December 28, 1998

To: NMA General Members

Fr: NMA Regulatory Department, Ken Mastracchio & Teresa Frey

Re: Listeria monocytogenes

A massive recall of hot dogs and packaged meats this week was attributed to illness caused by Listeria monocytogenes. The company involved estimated the cost of the recall to be $50 million to $70 million.

Listeria monocytogenes is a gram-positive, non-sporeforming, facultative, motile, rod-shaped bacteria. It can grow at temperatures between 32 to 113F (0 to 45 C) and survives freezing. In addition, it grows best at pH 5.0 to 9.6, at water activity (Aw) > 0.93, and has a salt tolerance of at least 5-10% or higher. It survives a pH 4.5 for 3 to 4 days. Proper heat treatment (155-160F) will kill the pathogen; however unsanitary conditions that cause the recontamination of Ready to Eat (RTE) products can cause severe illness and death.

This bacteria, found in humans, animals, soil, milk, raw vegetables, and in cheeses made from unpasteurized milk, is ubiquitous and can survive for years in soil, plants, and water. It has been associated with such foods as raw milk, soft-ripened cheeses, ice cream, raw vegetables, and RTE meat and poultry products, both heat treated and fermented.

No known dose-load has been established and a small number of bacteria will cause illness in children. Illness begins with mild "flu-like" symptoms, which include fever, chills, headache, backache, and sometimes abdominal pain and diarrhea. Following this stage, virulent forms may multiply in the intestinal tract, be absorbed into the blood stream, and transported to other vital organs. Pregnant women may experience abortions and still births. The immuno-compromised, the elderly and newly borne infants may all die as a result of complications.

Prevention at the Plant: Manufacturers of packaged RTE products such as luncheon meats or any other packaged fully cooked products should develop and maintain Clean Room Standard Operating Procedures (SOPs) to eliminate cross contamination between RTE products and raw meat materials. The Clean Room SOPs should include; positive air movement in exposed product packaging rooms (clean rooms), restricting access to specific line personnel only, sanitizing dips for hands and foot wear, and the donning of sanitized clothing including full head covers and surgical gloves and masks. In addition, equipment cleaning and sanitizing procedures should comprehensively address both product and non-product surfaces such as the underside of product handling equipment (slicers, scales, work tables, and packaging equipment), electrical outlets and conduits, compressed air lines and filters, and equipment operating controls. Cleaning emphasis should be placed on drains, standing water, refrigeration units and all other areas that stay wet. All personnel involved in the maintenance and service of clean room equipment and facilities should meet the sanitary practices utilized by clean room operating personnel. This should also include the sanitizing of any hand tools or equipment introduced into the clean room environment.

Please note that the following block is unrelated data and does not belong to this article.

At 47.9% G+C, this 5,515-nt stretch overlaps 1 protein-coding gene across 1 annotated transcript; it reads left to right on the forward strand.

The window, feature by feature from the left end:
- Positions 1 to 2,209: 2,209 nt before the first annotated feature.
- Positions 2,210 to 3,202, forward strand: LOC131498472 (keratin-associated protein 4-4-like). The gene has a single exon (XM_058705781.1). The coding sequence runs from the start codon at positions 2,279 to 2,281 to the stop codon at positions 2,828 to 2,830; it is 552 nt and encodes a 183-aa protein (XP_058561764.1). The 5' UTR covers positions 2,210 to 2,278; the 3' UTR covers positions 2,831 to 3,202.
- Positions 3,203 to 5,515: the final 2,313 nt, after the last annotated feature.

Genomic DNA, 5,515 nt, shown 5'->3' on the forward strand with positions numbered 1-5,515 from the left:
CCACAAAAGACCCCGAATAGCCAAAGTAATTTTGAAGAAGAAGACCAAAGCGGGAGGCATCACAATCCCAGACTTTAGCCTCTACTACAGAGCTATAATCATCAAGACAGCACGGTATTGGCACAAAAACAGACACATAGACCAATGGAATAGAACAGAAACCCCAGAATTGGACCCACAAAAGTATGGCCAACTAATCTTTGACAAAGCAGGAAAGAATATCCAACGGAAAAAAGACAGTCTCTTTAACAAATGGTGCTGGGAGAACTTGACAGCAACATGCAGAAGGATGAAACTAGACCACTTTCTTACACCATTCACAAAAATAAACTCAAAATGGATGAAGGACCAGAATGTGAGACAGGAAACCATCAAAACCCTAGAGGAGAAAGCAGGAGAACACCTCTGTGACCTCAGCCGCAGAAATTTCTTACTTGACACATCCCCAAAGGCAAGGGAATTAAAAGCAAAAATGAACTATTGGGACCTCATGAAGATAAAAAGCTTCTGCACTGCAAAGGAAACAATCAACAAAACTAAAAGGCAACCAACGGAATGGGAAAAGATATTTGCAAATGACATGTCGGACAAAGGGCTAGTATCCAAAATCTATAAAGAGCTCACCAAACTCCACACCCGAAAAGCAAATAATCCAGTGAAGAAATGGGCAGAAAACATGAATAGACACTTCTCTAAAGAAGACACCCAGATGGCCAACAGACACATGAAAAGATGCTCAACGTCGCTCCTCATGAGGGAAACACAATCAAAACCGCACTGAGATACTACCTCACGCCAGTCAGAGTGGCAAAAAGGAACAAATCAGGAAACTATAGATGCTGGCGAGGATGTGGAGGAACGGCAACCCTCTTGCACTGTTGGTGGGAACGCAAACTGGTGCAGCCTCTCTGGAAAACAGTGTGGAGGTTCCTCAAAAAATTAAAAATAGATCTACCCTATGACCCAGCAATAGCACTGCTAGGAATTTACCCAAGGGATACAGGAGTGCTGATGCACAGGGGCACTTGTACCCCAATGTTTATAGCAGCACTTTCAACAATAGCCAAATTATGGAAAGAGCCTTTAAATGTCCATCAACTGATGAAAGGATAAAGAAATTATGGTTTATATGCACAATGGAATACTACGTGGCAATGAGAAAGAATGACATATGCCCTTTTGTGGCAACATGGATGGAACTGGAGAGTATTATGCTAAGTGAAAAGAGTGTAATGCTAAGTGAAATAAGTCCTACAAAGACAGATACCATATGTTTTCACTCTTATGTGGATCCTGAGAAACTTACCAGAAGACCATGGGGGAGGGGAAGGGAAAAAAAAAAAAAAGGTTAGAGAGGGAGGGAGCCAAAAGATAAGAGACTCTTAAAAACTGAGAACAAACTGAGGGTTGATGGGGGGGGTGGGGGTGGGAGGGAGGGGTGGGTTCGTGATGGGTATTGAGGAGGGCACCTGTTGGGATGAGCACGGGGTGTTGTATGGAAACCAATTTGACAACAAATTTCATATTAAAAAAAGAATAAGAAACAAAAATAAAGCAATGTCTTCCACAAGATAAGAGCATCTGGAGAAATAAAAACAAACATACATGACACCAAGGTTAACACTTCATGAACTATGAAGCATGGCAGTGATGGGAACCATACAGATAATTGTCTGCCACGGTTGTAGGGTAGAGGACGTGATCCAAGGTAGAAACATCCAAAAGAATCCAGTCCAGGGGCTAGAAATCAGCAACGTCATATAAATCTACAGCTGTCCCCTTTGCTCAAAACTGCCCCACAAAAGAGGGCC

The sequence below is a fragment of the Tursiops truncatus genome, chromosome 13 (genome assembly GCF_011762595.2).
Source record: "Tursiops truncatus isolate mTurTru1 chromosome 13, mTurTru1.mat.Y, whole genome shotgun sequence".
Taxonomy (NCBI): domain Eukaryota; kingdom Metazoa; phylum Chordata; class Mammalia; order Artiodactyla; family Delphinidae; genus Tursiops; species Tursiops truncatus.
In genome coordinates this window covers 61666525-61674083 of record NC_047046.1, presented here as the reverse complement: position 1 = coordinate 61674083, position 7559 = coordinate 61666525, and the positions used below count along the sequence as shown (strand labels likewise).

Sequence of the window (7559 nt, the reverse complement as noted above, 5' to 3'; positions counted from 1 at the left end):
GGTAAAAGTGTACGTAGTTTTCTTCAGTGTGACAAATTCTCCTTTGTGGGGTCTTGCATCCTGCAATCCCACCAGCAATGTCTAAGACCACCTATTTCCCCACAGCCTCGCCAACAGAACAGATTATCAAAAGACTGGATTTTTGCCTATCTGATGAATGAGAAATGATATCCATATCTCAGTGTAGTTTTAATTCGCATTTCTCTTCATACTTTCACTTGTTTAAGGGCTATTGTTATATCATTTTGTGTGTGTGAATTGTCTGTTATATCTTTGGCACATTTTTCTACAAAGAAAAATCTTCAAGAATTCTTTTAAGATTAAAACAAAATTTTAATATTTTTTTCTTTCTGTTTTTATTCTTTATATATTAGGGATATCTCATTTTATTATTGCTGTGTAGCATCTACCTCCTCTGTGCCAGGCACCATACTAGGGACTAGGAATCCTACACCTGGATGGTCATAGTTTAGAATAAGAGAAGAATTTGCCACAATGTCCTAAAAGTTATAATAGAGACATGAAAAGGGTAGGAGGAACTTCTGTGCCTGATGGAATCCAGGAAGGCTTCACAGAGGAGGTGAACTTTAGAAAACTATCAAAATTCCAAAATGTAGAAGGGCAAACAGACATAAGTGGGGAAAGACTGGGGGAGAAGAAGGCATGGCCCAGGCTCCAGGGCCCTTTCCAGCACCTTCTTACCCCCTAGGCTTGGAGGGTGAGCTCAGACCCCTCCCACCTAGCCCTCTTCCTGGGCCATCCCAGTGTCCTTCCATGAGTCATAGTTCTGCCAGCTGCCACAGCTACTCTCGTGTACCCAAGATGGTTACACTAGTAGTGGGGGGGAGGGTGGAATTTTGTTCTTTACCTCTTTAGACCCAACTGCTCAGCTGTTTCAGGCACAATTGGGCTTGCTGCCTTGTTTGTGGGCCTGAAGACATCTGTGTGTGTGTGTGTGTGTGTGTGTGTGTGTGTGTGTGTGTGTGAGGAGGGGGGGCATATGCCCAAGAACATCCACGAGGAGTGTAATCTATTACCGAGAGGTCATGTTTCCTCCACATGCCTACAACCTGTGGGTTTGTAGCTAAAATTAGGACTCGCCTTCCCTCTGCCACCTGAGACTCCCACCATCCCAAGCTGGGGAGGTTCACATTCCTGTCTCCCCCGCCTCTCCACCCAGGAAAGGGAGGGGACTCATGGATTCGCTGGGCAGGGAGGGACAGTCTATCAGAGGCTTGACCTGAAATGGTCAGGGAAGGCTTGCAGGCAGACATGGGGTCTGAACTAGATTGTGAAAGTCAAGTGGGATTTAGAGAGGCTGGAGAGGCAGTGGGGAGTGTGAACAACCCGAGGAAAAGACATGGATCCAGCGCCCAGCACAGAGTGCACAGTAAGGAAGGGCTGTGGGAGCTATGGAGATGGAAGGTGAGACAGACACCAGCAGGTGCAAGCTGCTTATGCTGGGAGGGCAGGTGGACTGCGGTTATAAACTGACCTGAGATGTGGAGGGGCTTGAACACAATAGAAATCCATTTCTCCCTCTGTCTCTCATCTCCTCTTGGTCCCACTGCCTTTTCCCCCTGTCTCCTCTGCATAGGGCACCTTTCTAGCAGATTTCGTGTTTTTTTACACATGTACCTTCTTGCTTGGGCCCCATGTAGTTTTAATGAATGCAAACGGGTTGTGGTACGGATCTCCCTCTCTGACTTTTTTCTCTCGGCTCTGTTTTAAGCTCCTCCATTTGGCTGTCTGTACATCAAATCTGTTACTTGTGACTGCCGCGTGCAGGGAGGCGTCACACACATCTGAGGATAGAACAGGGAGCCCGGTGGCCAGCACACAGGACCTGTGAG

A good preventive program incorporates microbial monitoring of the environment at an initial frequency of at least 20 samples per week. Microbial swabs should specifically target equipment contact surfaces using a sponge technique swabbing an area as large as possible for each sample. Consistently achieving negative test results may support reducing the sampling frequency to about 10 samples per week.

Decontamination Procedures: Should environmental samples indicate a presumptive for Listeria species, it is necessary to begin immediately a decontamination program that incorporates Ceiling-to-Floor strip cleaning and sanitizing. The program should begin with a dismantling of equipment in order to expose unsealed areas and removal of insulation from pipes and conduits including plastic electrical ties and duct tape. Next, thoroughly wash and clean all equipment and environmental surfaces to remove any bio-film. Then, apply a peroxide solution to all surfaces including the ceiling, walls, floors, and the product and non-product surfaces of disassembled equipment. This application should then be followed by a fogging of the room with a 1000 PPM quaternary ammonia compound to insure that all crevices and micro cracks are coated with the fine droplets. It is strongly recommended that safety precautions to protect workers be strictly adhered to when applying the quaternary ammonia compound at this strength. After 30 minutes, rinse the equipment contact surfaces, only, in preparation for use. It is important that the environment remain treated with the quaternary compound to prevent bacteria growth. Fogging should be repeated until environmental micro samples indicate that equipment surfaces are no longer contaminated with Listeria.


This Resource was prepared by the National Meat Association with the help of Dr. Steve Goodfellow and Ken Kenyon M.S., of Deibel Laboratories. Dr. Goodfellow and Mr. Kenyon may be contacted for more information by telephone at (352) 331-3313 or by fax at (352) 332-2050.